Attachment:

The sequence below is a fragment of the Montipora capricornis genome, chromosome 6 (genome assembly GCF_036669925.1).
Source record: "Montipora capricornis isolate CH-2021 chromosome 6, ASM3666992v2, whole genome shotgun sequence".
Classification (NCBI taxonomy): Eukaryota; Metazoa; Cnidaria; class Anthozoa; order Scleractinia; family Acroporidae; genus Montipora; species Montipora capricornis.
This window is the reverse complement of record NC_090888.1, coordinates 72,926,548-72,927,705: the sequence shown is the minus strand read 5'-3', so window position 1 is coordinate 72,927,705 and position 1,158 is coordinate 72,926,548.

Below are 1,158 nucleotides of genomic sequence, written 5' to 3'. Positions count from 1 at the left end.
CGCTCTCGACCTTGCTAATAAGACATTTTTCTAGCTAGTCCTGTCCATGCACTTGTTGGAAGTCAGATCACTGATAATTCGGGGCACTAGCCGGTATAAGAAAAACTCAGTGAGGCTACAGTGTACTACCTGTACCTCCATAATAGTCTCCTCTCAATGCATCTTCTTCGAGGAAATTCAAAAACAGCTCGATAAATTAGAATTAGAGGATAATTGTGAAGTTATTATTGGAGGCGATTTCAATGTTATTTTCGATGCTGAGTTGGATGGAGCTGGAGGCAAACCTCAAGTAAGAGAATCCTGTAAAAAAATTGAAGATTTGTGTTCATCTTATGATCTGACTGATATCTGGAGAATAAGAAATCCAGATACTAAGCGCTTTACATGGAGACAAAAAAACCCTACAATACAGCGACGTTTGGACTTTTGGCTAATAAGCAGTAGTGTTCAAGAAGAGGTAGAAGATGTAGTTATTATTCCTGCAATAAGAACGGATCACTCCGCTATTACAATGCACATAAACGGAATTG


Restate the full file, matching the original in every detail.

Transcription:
The sequence below is a fragment of the Montipora capricornis genome, chromosome 6 (genome assembly GCF_036669925.1).
Source record: "Montipora capricornis isolate CH-2021 chromosome 6, ASM3666992v2, whole genome shotgun sequence".
Classification (NCBI taxonomy): Eukaryota; Metazoa; Cnidaria; class Anthozoa; order Scleractinia; family Acroporidae; genus Montipora; species Montipora capricornis.
This window is the reverse complement of record NC_090888.1, coordinates 72,926,548-72,927,705: the sequence shown is the minus strand read 5'-3', so window position 1 is coordinate 72,927,705 and position 1,158 is coordinate 72,926,548.

Below are 1,158 nucleotides of genomic sequence, written 5' to 3'. Positions count from 1 at the left end.
CGCTCTCGACCTTGCTAATAAGACATTTTTCTAGCTAGTCCTGTCCATGCACTTGTTGGAAGTCAGATCACTGATAATTCGGGGCACTAGCCGGTATAAGAAAAACTCAGTGAGGCTACAGTGTACTACCTGTACCTCCATAATAGTCTCCTCTCAATGCATCTTCTTCGAGGAAATTCAAAAACAGCTCGATAAATTAGAATTAGAGGATAATTGTGAAGTTATTATTGGAGGCGATTTCAATGTTATTTTCGATGCTGAGTTGGATGGAGCTGGAGGCAAACCTCAAGTAAGAGAATCCTGTAAAAAAATTGAAGATTTGTGTTCATCTTATGATCTGACTGATATCTGGAGAATAAGAAATCCAGATACTAAGCGCTTTACATGGAGACAAAAAAACCCTACAATACAGCGACGTTTGGACTTTTGGCTAATAAGCAGTAGTGTTCAAGAAGAGGTAGAAGATGTAGTTATTATTCCTGCAATAAGAACGGATCACTCCGCTATTACAATGCACATAAACGGAATTG